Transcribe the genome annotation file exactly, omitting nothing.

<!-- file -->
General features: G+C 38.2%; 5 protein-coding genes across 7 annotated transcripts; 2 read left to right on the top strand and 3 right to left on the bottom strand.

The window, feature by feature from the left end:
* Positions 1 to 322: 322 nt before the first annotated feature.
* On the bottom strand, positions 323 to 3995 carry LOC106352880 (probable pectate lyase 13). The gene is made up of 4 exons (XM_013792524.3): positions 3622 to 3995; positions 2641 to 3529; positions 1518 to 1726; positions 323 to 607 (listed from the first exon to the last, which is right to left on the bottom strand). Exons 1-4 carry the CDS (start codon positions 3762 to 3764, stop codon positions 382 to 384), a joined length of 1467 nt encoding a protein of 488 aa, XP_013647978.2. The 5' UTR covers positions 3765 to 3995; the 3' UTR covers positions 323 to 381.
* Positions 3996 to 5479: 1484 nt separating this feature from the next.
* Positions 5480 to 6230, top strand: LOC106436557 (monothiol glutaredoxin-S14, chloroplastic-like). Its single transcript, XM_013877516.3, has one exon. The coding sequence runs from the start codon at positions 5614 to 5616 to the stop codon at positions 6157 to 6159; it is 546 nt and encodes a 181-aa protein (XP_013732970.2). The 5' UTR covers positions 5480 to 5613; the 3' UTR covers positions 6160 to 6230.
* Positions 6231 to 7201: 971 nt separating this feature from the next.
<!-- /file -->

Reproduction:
General features: G+C 38.2%; 5 protein-coding genes across 7 annotated transcripts; 2 read left to right on the top strand and 3 right to left on the bottom strand.

The window, feature by feature from the left end:
* Positions 1 to 322: 322 nt before the first annotated feature.
* On the bottom strand, positions 323 to 3995 carry LOC106352880 (probable pectate lyase 13). The gene is made up of 4 exons (XM_013792524.3): positions 3622 to 3995; positions 2641 to 3529; positions 1518 to 1726; positions 323 to 607 (listed from the first exon to the last, which is right to left on the bottom strand). Exons 1-4 carry the CDS (start codon positions 3762 to 3764, stop codon positions 382 to 384), a joined length of 1467 nt encoding a protein of 488 aa, XP_013647978.2. The 5' UTR covers positions 3765 to 3995; the 3' UTR covers positions 323 to 381.
* Positions 3996 to 5479: 1484 nt separating this feature from the next.
* Positions 5480 to 6230, top strand: LOC106436557 (monothiol glutaredoxin-S14, chloroplastic-like). Its single transcript, XM_013877516.3, has one exon. The coding sequence runs from the start codon at positions 5614 to 5616 to the stop codon at positions 6157 to 6159; it is 546 nt and encodes a 181-aa protein (XP_013732970.2). The 5' UTR covers positions 5480 to 5613; the 3' UTR covers positions 6160 to 6230.
* Positions 6231 to 7201: 971 nt separating this feature from the next.